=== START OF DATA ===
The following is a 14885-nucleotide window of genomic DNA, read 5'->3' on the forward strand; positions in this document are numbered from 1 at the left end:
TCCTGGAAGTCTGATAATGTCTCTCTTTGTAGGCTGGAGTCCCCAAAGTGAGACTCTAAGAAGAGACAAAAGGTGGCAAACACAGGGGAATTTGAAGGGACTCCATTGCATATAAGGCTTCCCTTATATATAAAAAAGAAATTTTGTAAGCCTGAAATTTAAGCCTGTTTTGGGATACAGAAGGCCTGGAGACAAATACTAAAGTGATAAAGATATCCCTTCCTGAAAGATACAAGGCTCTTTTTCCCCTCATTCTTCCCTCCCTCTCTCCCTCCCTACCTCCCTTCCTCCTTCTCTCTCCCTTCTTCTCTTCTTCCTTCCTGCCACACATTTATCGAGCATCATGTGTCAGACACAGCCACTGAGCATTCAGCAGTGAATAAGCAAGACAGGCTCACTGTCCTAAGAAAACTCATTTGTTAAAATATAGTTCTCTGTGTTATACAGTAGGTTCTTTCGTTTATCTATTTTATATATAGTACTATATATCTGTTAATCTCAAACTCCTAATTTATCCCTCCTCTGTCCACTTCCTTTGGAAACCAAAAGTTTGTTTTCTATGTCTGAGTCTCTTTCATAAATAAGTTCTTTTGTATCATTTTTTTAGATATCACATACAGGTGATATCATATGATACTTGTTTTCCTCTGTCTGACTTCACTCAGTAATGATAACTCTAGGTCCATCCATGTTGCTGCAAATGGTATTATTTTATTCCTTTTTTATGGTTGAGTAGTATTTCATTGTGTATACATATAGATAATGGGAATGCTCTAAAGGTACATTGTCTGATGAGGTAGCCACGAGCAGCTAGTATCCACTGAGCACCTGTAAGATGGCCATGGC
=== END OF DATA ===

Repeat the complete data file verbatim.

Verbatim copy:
The following is a 14885-nucleotide window of genomic DNA, read 5'->3' on the forward strand; positions in this document are numbered from 1 at the left end:
TCCTGGAAGTCTGATAATGTCTCTCTTTGTAGGCTGGAGTCCCCAAAGTGAGACTCTAAGAAGAGACAAAAGGTGGCAAACACAGGGGAATTTGAAGGGACTCCATTGCATATAAGGCTTCCCTTATATATAAAAAAGAAATTTTGTAAGCCTGAAATTTAAGCCTGTTTTGGGATACAGAAGGCCTGGAGACAAATACTAAAGTGATAAAGATATCCCTTCCTGAAAGATACAAGGCTCTTTTTCCCCTCATTCTTCCCTCCCTCTCTCCCTCCCTACCTCCCTTCCTCCTTCTCTCTCCCTTCTTCTCTTCTTCCTTCCTGCCACACATTTATCGAGCATCATGTGTCAGACACAGCCACTGAGCATTCAGCAGTGAATAAGCAAGACAGGCTCACTGTCCTAAGAAAACTCATTTGTTAAAATATAGTTCTCTGTGTTATACAGTAGGTTCTTTCGTTTATCTATTTTATATATAGTACTATATATCTGTTAATCTCAAACTCCTAATTTATCCCTCCTCTGTCCACTTCCTTTGGAAACCAAAAGTTTGTTTTCTATGTCTGAGTCTCTTTCATAAATAAGTTCTTTTGTATCATTTTTTTAGATATCACATACAGGTGATATCATATGATACTTGTTTTCCTCTGTCTGACTTCACTCAGTAATGATAACTCTAGGTCCATCCATGTTGCTGCAAATGGTATTATTTTATTCCTTTTTTATGGTTGAGTAGTATTTCATTGTGTATACATATAGATAATGGGAATGCTCTAAAGGTACATTGTCTGATGAGGTAGCCACGAGCAGCTAGTATCCACTGAGCACCTGTAAGATGGCCATGGC